Truth is, after thinking about this question, I realized I never read humorous books.  In fact, looking over my reading list for the year, my tastes run decidedly to the dark side.  Or at least what one might call the dramatic  side, what with my penchant for historical novels and psychological thrillers and tales that explore the deepest recesses of the psyche.

To remedy that situation, I picked up the nearest thing to a humorous book I could find in my TBR pile ~ it landed on my doorstep Monday afternoon, a review copy of  Mercury in Retrograde, by Paula Froelich.  Perhaps  this slick novel about three young and single Manhattan-ites isn’t exactly what some would call funny, but I am  smiling a lot more while reading it than I  have been during some of my other recent reads.   After all, who can help but smile after reading passages like this…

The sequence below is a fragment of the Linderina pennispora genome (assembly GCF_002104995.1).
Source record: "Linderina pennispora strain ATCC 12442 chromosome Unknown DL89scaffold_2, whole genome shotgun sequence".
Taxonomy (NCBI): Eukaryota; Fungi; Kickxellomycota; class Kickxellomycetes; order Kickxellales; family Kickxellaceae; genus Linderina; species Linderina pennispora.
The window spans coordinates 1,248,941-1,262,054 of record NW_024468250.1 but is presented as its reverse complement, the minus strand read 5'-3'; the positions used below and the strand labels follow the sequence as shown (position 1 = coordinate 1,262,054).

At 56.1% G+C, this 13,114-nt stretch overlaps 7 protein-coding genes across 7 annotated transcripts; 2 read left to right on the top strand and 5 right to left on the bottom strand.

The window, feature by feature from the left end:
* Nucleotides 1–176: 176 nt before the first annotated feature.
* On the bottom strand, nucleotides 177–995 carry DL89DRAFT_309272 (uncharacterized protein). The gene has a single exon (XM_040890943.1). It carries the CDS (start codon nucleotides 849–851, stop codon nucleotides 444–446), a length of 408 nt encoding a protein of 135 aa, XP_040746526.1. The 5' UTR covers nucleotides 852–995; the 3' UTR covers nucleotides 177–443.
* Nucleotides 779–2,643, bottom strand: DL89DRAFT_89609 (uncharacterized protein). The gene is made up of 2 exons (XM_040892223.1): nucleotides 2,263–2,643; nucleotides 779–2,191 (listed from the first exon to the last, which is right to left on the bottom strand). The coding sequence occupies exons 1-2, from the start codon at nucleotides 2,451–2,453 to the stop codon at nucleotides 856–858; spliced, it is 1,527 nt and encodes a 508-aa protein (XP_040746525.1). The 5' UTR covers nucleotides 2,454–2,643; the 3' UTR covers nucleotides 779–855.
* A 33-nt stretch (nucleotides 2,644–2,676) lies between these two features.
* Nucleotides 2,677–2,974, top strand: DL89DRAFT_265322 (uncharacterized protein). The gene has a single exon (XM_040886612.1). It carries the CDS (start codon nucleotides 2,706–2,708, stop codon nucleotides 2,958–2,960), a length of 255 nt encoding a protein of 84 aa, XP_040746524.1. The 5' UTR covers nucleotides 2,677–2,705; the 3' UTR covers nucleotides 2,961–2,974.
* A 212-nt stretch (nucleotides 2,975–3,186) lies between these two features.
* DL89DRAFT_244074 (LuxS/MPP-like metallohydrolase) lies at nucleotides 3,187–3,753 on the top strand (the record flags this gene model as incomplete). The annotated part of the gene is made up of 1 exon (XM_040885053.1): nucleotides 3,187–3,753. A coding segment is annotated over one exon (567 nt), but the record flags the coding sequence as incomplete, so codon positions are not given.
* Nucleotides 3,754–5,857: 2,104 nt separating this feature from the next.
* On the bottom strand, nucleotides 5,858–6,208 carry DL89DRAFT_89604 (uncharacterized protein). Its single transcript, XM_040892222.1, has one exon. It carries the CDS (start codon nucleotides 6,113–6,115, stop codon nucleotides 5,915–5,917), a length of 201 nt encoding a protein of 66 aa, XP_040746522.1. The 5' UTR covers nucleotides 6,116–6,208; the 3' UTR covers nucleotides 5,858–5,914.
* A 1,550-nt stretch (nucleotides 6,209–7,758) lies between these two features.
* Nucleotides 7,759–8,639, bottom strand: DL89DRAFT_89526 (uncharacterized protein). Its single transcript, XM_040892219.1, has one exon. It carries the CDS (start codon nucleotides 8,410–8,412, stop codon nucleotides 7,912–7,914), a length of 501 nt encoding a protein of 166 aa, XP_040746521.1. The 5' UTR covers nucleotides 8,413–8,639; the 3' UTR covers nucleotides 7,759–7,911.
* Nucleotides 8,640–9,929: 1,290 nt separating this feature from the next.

Last year, Penelope even tried, which had introduced her to Tony, a balding energy trader who had an annoying penchant for high-fiving everyone within earshot every time he made what he thought was an interesting comment (“Yo, that dude looks like a lady – high five!” or “Duke guys do it best – high five!”).  After high-fiving a guy, he would usually follow it up with a belly bump, a move Penelope referred to as the “sumo.”